The Need for Better News

We all hate the news. The sentiment seems almost universal, even if you have a preference, it’s bad all around. But does it have to be? If you can give people a sense of why they should care, the answer is no. There’s so much good news out there and better ways to handle the bad news, that both should be addressed in our current news media.

Without quality news that is held to a certain standard, it makes it harder to do our duties as informed citizens. That overall quality could be determined by a number of elements but a few that should be considered are better quality in sourcing, a more varied subject matter, and a brighter disposition.

Better Quality for Hard News

One of the problems we see with the current news model is a blurring of the lines not only with what qualifies as “facts,” but even with what qualifies as news. Far too often, elements of entertainment media make their way into our regular news media. This is partially because the news is a business as well, however, and while we can’t and maybe shouldn’t regulate their business, we could regulate what’s allowed to be passed off as journalism.

Seriously considering higher standards for what’s allowed in news media could go a long way towards quelling its divisiveness. Putting in standards on what counts as sensationalizing a story, holding companies and in some cases individual journalists to account for false reporting and misinformation with harsher, long term repercussions, requiring contrasting views on certain topics and in certain types of articles, and finally, requiring more original reporting and/or multiple sources in order to publish a story – and reclassifying articles that don’t as updates or opinions.

Varied Subject Matter

Even if you’re not getting upset at the “other side,” when watching the news, you may still feel like it’s a drag in general. Part of that, for some, is that we seem to rarely cover good news, and that the news almost always talks about a few, talked to death topics.

The need for choosing good news and relevant journalism over sensationalism is maybe the biggest hurdle to quality news programming. Even with the most important issues, there can come a point where the news creates nothing but apathy. Keeping us updated is far different than keeping us obsessed. 

Aside from more positive news, having news about various subjects and sectors could keep more people engaged on a day-to-day basis. Variety also helps people develop different knowledge bases and increases their critical thinking among other things, a topic now being discussed in everything from sports to business. However, in a niche media world, that’s not the direction most media companies choose to go. It’s just another area where we may have to look at the requirements to call yourself news or journalism.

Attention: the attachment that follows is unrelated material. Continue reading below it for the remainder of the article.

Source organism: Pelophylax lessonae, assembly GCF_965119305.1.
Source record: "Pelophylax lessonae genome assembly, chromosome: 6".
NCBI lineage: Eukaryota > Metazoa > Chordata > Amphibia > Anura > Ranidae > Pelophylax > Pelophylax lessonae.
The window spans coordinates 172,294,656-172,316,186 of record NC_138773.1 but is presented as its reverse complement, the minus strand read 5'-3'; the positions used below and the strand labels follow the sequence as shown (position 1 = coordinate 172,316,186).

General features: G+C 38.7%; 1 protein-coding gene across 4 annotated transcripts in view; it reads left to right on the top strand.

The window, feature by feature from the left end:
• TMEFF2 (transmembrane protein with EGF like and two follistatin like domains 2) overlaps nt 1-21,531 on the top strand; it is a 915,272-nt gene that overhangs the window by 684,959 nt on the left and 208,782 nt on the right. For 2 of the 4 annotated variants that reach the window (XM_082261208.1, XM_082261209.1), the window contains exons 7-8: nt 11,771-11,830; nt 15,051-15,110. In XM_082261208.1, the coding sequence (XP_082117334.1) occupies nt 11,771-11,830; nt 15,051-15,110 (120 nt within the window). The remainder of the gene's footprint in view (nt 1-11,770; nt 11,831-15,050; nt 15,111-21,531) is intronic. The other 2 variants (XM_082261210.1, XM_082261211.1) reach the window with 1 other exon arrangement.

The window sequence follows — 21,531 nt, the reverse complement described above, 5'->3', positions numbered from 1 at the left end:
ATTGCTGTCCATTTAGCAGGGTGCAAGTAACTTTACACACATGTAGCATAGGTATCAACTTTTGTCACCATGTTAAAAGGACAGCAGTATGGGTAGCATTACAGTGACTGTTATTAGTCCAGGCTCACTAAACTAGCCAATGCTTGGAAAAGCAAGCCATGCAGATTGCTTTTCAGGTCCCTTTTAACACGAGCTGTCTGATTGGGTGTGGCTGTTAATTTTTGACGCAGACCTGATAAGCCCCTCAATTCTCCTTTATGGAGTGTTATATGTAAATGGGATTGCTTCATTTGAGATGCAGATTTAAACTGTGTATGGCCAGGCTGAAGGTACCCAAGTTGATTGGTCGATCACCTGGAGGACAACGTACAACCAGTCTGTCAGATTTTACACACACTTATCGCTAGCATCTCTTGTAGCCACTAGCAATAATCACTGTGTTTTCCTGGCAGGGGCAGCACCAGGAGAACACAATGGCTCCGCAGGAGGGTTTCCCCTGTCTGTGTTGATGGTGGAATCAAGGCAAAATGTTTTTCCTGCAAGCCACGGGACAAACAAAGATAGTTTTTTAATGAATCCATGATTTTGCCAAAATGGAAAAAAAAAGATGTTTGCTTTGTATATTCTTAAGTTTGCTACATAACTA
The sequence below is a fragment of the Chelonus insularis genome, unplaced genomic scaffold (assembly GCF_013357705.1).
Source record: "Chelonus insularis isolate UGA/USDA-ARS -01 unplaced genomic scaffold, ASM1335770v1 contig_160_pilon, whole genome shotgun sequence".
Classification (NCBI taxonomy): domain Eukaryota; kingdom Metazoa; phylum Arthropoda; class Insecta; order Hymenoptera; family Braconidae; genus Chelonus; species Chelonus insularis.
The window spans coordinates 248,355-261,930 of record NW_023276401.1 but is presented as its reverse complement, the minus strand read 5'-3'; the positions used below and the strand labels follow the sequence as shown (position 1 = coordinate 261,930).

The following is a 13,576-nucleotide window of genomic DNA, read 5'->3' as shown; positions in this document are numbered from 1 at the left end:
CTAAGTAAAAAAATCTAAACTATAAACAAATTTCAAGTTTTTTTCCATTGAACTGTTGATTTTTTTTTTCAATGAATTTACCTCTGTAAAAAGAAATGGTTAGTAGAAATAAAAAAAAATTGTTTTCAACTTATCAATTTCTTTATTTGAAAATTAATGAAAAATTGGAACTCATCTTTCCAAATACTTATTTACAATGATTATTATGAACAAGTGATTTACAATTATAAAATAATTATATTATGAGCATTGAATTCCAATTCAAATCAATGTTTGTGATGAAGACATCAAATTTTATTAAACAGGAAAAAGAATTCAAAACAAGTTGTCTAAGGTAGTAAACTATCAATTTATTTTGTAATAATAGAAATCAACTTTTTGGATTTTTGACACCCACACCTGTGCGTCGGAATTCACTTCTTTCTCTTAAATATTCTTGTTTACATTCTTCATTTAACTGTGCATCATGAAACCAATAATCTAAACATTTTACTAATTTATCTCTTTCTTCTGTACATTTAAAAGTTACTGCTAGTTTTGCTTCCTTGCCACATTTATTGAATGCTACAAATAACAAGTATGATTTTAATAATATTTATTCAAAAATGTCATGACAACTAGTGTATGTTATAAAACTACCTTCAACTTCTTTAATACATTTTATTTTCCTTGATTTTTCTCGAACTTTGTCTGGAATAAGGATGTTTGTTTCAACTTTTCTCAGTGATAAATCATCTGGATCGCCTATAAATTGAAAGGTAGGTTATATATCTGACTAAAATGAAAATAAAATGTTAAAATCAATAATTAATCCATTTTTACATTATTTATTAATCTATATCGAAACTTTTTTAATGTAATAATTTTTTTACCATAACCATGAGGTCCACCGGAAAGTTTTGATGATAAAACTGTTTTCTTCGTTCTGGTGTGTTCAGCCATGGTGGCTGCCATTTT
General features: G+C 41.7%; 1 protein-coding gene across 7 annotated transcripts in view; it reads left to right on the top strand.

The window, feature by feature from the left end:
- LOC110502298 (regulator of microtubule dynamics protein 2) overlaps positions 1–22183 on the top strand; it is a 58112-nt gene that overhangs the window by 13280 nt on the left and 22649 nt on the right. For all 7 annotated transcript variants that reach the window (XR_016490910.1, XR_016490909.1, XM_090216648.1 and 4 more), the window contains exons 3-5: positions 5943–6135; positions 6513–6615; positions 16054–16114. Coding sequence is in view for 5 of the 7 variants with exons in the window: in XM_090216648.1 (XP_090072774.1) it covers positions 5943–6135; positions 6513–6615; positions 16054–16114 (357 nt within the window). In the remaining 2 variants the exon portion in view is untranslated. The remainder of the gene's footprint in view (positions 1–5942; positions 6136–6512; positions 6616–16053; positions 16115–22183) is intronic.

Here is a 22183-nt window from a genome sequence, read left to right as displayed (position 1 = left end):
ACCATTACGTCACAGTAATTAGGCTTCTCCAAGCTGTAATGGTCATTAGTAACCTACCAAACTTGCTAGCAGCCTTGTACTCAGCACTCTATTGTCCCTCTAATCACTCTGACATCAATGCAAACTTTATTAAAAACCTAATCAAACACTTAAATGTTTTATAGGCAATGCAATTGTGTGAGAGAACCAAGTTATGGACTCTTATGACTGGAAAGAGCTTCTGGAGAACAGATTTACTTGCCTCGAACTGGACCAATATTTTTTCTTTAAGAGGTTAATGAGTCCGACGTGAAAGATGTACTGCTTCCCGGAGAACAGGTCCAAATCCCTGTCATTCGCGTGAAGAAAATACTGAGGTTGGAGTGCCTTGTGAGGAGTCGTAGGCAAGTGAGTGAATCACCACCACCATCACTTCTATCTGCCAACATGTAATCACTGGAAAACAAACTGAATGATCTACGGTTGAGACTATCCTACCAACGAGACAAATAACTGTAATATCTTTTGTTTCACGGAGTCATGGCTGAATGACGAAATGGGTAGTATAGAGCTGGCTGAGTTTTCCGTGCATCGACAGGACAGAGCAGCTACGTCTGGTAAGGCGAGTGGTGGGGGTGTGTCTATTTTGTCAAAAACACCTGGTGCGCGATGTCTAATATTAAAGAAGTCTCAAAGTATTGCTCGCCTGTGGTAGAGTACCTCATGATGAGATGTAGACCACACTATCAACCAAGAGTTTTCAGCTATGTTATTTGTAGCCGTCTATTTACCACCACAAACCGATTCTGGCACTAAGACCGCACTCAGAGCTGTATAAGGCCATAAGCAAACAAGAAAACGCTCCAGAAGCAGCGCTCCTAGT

Brighter Disposition

Far too often, when people talk about the need for more good news, other people hear that they want more stories about puppies, some cute interaction a couple of people had, or PR stunts. The news already has enough of all of those. What it doesn’t have is enough “good news,” in the way of documenting our progress. A lot of the time this would just involve doing the whole job, which is to present the facts of both sides of an issue, so the general public can be informed on issues and with their opinions

People are doing good things every day that have far more wide reaching implications than a story about some found puppies or a group of Grandmas and the club they started. We need to hear this, not only so we’re informed about the whole situation, but also just for the nation’s well being. Being constantly bombarded with negativity is part of the reason we’re so combative and negative as a whole when it comes to the news.

Demand Better News

Getting to a better brand of news media is going to be a long road for the U.S. We are so far gone. The one thing we can do every day though is represent our opinion by switching to better, higher quality outlets or switching off the news altogether. There are many good local journalists and a few national ones that still care about objective, nonpartisan, and useful news. Reading through the lines, searching out a variety of news, and not being afraid to challenge your own opinion are all things we the people can do to affect the change back to better news and journalism.

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